Migration is an inherent feature of the human condition. It belongs to the whole history of humanity and the entire biblical narrative. However, in the period since the 10th WCC Assembly in Busan, new and persistent conflicts, oppression and persecution, accelerating climate change, development-induced displacement and spiralling inequality have driven unprecedented numbers of people to leave their homes and to undertake journeys of desperate risk and danger to seek safety and better life elsewhere. Many of them have lost their lives. We affirm that we will remember them.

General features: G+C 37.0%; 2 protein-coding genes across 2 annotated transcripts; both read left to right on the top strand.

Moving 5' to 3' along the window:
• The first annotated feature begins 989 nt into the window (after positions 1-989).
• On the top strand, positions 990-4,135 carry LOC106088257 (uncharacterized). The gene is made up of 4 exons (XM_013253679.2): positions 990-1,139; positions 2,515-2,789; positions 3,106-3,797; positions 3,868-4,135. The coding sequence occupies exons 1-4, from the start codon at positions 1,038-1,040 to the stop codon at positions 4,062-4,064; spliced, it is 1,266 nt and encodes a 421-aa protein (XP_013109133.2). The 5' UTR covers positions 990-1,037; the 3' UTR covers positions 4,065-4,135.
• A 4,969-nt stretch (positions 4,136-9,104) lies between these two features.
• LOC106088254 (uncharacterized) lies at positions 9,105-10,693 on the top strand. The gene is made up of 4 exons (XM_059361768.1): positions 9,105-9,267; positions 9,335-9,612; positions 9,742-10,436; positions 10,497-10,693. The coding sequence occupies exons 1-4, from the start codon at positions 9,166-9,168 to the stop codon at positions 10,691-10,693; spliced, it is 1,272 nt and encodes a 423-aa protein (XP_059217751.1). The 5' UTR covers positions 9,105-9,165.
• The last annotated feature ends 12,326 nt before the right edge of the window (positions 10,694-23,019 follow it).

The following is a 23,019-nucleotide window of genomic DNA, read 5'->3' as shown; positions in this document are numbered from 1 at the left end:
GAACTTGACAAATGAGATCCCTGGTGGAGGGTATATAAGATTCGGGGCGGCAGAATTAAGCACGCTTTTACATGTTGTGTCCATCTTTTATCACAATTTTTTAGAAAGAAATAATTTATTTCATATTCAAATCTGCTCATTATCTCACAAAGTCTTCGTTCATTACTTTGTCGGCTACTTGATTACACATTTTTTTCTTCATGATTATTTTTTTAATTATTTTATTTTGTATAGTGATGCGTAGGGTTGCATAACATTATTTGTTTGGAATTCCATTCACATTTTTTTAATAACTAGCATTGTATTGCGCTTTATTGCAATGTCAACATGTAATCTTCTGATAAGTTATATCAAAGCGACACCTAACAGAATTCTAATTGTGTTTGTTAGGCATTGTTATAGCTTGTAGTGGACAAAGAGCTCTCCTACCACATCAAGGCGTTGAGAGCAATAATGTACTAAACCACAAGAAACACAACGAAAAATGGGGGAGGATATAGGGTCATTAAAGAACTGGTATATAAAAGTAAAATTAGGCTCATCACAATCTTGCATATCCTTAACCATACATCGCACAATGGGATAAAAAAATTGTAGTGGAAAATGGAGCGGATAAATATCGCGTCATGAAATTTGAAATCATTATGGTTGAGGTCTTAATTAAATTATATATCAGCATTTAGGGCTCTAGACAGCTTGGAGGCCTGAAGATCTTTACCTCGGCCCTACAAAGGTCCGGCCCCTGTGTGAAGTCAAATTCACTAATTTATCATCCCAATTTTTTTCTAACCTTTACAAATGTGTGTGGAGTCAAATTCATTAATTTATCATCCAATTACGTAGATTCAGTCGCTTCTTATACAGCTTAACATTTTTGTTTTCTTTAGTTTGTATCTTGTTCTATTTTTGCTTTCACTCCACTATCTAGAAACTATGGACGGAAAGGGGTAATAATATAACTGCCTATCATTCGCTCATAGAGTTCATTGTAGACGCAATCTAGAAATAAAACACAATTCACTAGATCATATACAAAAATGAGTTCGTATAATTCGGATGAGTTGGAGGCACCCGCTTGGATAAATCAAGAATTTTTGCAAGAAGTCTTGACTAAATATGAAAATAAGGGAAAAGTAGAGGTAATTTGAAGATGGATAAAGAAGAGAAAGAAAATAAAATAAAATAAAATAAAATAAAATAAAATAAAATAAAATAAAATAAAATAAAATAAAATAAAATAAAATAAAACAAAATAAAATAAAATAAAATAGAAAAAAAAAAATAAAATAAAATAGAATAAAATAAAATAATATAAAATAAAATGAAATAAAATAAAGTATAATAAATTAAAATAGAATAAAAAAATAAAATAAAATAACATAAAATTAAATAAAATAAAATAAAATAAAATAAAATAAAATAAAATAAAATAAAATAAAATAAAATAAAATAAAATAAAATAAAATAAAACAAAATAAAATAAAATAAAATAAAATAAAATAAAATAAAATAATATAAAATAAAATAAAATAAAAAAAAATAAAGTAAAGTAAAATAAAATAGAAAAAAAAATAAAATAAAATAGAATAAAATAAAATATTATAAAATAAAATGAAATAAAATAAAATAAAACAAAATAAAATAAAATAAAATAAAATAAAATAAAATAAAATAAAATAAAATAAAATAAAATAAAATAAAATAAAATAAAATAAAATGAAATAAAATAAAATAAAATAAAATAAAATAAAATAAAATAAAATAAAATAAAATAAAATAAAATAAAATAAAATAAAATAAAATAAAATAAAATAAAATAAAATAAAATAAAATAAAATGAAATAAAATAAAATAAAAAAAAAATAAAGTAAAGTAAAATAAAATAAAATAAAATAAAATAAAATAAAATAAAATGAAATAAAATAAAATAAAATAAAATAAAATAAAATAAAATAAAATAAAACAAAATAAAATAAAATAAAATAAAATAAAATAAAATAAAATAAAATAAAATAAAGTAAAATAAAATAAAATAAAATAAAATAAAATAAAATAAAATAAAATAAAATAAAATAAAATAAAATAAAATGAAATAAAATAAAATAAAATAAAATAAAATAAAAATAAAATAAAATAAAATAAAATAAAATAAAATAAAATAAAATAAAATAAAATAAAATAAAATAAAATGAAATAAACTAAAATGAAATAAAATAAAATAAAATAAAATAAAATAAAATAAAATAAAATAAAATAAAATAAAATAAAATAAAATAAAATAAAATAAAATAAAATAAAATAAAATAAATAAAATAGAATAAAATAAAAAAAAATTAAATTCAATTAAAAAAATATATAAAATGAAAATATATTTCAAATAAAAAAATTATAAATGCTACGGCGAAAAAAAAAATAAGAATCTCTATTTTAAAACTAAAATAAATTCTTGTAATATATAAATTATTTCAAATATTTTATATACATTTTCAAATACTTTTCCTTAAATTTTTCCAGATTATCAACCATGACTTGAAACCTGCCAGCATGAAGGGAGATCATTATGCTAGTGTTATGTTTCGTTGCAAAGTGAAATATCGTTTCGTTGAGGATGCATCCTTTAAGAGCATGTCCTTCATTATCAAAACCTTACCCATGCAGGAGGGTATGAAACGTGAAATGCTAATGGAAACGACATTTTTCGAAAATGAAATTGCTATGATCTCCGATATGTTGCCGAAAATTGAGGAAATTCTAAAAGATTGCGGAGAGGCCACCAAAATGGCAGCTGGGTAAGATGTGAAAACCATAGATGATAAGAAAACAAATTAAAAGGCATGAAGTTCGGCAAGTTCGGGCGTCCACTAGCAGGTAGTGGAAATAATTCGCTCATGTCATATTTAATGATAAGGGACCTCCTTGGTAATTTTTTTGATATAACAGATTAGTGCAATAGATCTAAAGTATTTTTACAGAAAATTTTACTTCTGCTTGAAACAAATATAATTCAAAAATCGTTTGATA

We stand firmly in the conviction that the international protection of refugees and migrants should be based on need and respect for equal dignity of every human being – independent of origin, religion, ethnicity or orientation of the persons concerned – as is laid down in international and EU legislation. That conviction requires the promotion of equal treatment and elimination of disparity and discrimination based on racism and ‘othering’, and ensuring respect for the equal human dignity of people from all regions.